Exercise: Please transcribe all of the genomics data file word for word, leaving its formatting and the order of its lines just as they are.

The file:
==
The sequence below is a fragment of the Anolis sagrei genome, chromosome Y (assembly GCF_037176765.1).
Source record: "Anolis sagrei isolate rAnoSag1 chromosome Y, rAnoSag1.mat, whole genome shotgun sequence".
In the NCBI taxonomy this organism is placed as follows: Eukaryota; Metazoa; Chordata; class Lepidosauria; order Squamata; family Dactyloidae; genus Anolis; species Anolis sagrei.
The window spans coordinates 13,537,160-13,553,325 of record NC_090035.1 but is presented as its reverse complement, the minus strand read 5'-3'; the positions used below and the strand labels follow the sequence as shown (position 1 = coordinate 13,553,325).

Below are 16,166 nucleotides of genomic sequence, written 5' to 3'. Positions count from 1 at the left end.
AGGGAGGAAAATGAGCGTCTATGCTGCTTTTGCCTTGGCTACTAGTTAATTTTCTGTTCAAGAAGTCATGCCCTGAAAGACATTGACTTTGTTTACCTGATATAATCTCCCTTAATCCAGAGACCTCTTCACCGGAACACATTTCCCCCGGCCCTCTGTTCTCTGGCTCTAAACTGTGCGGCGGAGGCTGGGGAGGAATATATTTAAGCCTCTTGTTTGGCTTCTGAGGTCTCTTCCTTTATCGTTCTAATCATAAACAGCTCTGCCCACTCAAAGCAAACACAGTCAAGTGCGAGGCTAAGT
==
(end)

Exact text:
The sequence below is a fragment of the Anolis sagrei genome, chromosome Y (assembly GCF_037176765.1).
Source record: "Anolis sagrei isolate rAnoSag1 chromosome Y, rAnoSag1.mat, whole genome shotgun sequence".
In the NCBI taxonomy this organism is placed as follows: Eukaryota; Metazoa; Chordata; class Lepidosauria; order Squamata; family Dactyloidae; genus Anolis; species Anolis sagrei.
The window spans coordinates 13,537,160-13,553,325 of record NC_090035.1 but is presented as its reverse complement, the minus strand read 5'-3'; the positions used below and the strand labels follow the sequence as shown (position 1 = coordinate 13,553,325).

Below are 16,166 nucleotides of genomic sequence, written 5' to 3'. Positions count from 1 at the left end.
AGGGAGGAAAATGAGCGTCTATGCTGCTTTTGCCTTGGCTACTAGTTAATTTTCTGTTCAAGAAGTCATGCCCTGAAAGACATTGACTTTGTTTACCTGATATAATCTCCCTTAATCCAGAGACCTCTTCACCGGAACACATTTCCCCCGGCCCTCTGTTCTCTGGCTCTAAACTGTGCGGCGGAGGCTGGGGAGGAATATATTTAAGCCTCTTGTTTGGCTTCTGAGGTCTCTTCCTTTATCGTTCTAATCATAAACAGCTCTGCCCACTCAAAGCAAACACAGTCAAGTGCGAGGCTAAGT